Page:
As I sit on the cusp of a new test, I am adequately prepared for Thy Will to be done. I realize that what is at work won’t happen again and this opportunity to make things better won’t happen again.

The entropy of organizations means that difficult conversations and a positive ratchet of culture change are unlikely to occur on their own. This is a moment that I am prepared to say “not on my watch” and provide the bold, loving leadership you’ve groomed me for.

May You get all the Glory.

Neighborly Love Podcast, Episode 8 – John Goda

Ordinary People. Extraordinary Conversations.

If “Comedians in Cars Getting Coffee” and “The Parable of the Good Samaritan” collided at an intersection, then the Neighborly Love podcast would be the result. It features casual conversations over coffee in a “virtual coffee shop” that lean into the power of empathy. It’s about feeling heard, valued and understood. It’s about serving others. It’s about depositing money in our relational banks.

Neighborly Love is an original podcast by MindWolves. Host Marc Casciani, author of Craft Your Calling and Neighborly Love, interviews ordinary people about their heart for God and serving other people for the greater good.

Episode 8 – John Goda

Marc interviews John Goda, President and Steward, of RTI Insurance Services in Sarasota, FL. John answers three thought-provoking questions: (1) Tell me about a time when you did something nice for someone?, (2) What would you do for a living if money weren’t an issue?, and (3) Do you have a dream that involves serving others? John shares how he believes in the I’m Third philosophy, feels he’s in God’s Sweet Spot of his career and craves a bigger platform and scale for his ministry.

Neighborly Love, Episode 8 – John Goda (4-15-21)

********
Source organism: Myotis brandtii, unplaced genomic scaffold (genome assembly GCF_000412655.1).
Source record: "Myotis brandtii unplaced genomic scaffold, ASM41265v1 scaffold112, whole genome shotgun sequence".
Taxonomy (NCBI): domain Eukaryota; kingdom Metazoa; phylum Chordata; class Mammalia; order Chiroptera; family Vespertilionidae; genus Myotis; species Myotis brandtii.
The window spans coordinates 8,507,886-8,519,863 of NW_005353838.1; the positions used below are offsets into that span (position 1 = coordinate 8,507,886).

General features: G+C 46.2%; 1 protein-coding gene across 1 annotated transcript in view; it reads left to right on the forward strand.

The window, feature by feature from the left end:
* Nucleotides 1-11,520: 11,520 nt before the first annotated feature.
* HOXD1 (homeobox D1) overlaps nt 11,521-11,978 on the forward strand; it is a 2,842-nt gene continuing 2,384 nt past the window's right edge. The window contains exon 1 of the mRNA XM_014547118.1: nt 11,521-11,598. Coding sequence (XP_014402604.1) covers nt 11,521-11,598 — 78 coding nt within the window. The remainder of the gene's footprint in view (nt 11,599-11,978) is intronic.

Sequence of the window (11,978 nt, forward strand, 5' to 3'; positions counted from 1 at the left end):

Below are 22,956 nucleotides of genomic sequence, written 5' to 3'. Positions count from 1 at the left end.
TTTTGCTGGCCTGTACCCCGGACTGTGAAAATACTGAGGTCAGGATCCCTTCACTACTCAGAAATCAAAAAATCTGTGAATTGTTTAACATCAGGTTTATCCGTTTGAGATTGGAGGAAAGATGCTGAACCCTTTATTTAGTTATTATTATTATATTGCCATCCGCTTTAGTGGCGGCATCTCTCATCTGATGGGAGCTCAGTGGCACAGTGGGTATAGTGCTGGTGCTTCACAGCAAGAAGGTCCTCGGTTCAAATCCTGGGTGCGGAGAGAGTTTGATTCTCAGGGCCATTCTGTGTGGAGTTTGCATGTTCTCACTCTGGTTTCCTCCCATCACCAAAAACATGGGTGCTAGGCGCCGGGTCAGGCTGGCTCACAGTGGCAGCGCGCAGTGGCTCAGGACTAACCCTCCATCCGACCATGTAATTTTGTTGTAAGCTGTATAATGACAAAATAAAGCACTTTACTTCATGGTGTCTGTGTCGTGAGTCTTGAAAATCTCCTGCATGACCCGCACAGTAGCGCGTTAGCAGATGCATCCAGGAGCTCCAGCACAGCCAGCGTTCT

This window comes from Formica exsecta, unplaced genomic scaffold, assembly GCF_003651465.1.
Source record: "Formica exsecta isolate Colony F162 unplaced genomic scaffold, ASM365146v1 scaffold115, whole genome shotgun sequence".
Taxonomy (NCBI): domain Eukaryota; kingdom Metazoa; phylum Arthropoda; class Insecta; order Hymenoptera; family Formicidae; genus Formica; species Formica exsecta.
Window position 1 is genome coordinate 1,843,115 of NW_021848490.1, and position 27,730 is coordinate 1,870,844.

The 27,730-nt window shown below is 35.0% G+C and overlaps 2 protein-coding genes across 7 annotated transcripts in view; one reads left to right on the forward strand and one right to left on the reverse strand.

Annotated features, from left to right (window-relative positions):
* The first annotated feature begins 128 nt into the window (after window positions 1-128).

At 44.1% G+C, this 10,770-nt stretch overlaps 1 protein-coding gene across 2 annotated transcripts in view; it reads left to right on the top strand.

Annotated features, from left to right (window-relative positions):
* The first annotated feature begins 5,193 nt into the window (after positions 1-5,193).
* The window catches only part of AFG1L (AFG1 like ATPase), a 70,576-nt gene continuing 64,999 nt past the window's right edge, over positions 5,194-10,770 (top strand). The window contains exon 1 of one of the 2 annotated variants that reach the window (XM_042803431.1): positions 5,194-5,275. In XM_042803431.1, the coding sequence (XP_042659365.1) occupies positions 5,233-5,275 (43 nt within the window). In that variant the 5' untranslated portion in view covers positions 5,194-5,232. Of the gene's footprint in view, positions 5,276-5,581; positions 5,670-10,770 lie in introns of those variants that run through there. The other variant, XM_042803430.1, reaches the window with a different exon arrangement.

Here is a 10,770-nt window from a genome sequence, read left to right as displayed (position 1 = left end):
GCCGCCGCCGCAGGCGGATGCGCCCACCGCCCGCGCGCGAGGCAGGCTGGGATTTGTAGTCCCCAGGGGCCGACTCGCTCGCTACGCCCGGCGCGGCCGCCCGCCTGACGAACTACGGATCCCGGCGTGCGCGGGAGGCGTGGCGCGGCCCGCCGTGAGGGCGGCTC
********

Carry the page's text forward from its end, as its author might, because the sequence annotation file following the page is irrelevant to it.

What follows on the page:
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Conduits, Not Cul-De-Sacs

Are you a conduit or cul-de-sac for truth? Are you a pipeline that allows truth to pass through, or does truth reach a dead end with you? Here are four traits upon which to reflect:

Pride vs. Humility

Do you look out on the family you have, the career you have, the reputation and influence you have, and quietly say to yourself, “Look what I have built.” Pride inflames arrogance and coddles insecurity. Humility sees any progress, success, or status for what it is: a gift from God. Truth flows through humility and is crushed by pride.

Boasting on Yourself vs. Boasting on God

Self-reliance receives any blessing as proof of your strength and ability. The impulse is rooted in pride but manifests itself in boasting about yourself. You don’t merely take credit, but brag about how great you are. Truth is found in developing an allergy to boasting about yourself. Whenever the blessing comes, you instead say, “By the grace of God I am what I am, and His grace was not in vain. On the contrary, I worked hard for what I have, but it was not I, but the grace of God that is with me.”

Serving Self vs. Serving Others

Self-indulgence receives the blessing as a warrant for selfishness. You see the whole world as a means of fulfilling your cravings. Self-sacrifice, however, receives the blessing as an opportunity to demonstrate love. Truth is found in seeing blessing as an opportunity to spread neighborly love by serving others in God’s name.

Your Glory vs. God’s Glory

How often have you gloated to yourself over achievement or a possession? Over a good deed or wise word? How often have you stopped to bask for a moment in the false sense of your majesty? Truth is revealed by enjoying the reward of knowing that all we have, and all we do, is from God, through God, and for God’s glory.

Upon reflection, are your more like a conduit or a cul-de-sac? I believe we can train our minds to become conduits for truth. By renewing your mind, you will see the world differently. You will feel like you’ve had an awakening and will be more aware of the Holy Spirit working in and through you. That’s what renewing your mind feels like.

And as you “move 1%” forward in your training each day, you’ll continuously grow in Spirit and truth. You’ll humbly serve others while giving God the credit and glory. You’ll grow in influence in your community and be equipped to expose lies and distortions of the truth. You’ll engage prideful, self-reliant, self-indulgent naysayers with love and forgiveness so that truth, justice, and righteousness will prevail.